Small firecrackers play a role in Diwali / Photo: sowri

This week Indians, and many others throughout the world, celebrated the ‘Festival of Lights.’

On Saturday, India celebrates Diwali, their traditional New Year’s, after several days of festivities. It is also known as the ‘Festival of Lights’, because homes are lit with candles, string lights, and clay pots with oil and wicks, which signify the good over evil within an individual.

I was lucky enough to be a part of a big ole’ Diwali celebration three years ago, when Non-Stop Bhangra celebrated their anniversary and this Indian holiday the same night. We danced onto the stage carrying tea lights as an example of the tradition, but I’m sure people were upset we didn’t have any sweets to throw into the audience.

Here’s a clip of that night (minus the bhangra music, unfortunately):

Here are a couple of things worth mentioning that happened to celebrate Diwali this week:

  • Seems Dhanteras, which comes right before Diwali, is considered an auspicious time. So Jaspal Singh, along with about 25,000 other people in India, waited until this day in order to buy new cars, since it is the day “considered best to buy metal goods.” I’m guessing those auto dealers are happy.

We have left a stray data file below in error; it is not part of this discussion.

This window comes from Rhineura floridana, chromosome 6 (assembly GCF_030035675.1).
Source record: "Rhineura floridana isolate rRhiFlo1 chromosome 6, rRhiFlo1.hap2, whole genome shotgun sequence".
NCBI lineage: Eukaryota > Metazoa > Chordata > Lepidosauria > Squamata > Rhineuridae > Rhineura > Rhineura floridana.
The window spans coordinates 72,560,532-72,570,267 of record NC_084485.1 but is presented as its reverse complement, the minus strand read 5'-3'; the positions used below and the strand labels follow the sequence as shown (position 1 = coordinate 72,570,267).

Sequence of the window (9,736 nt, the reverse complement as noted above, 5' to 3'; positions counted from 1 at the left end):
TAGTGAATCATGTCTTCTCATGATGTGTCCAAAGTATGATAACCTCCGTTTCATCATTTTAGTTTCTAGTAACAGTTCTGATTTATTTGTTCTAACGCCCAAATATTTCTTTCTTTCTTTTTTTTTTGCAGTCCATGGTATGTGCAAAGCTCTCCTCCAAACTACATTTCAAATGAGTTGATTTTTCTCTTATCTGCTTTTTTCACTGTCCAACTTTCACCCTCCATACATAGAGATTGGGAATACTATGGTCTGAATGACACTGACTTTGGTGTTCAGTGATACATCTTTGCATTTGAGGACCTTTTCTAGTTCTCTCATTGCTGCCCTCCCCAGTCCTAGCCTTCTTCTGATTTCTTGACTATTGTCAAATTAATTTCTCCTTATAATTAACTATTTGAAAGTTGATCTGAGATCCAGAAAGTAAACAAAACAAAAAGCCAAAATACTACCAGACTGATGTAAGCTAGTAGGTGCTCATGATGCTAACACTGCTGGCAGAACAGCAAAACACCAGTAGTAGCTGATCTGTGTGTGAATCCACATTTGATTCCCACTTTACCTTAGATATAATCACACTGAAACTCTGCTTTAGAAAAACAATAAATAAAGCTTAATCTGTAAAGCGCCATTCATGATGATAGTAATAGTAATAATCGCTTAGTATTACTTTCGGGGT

• Even President Obama got his Hindi-celebration-on, being the first sitting President to observe the holiday by having a pah-ty in the East Wing of the White House. Wonder if he waved his hands in the air, waved ’em around like he just didn’t care?

  • Ok, this wasn’t this week, but who could forget Michael explaining Diwali to us via song on Season 3 of The Office? If you need a little reminder, check out the video.

Light a candle or two on Saturday, the official end of the holiday, to join in the fun.

Happy Diwali!

Community Connection

Check out Shreya Sanghani’s guide to 10 Indian Customs To Know Before Visiting India, and Eva Holland’s review of the popular niche travel book, Wanderlust and Lipstick for Women Traveling to India.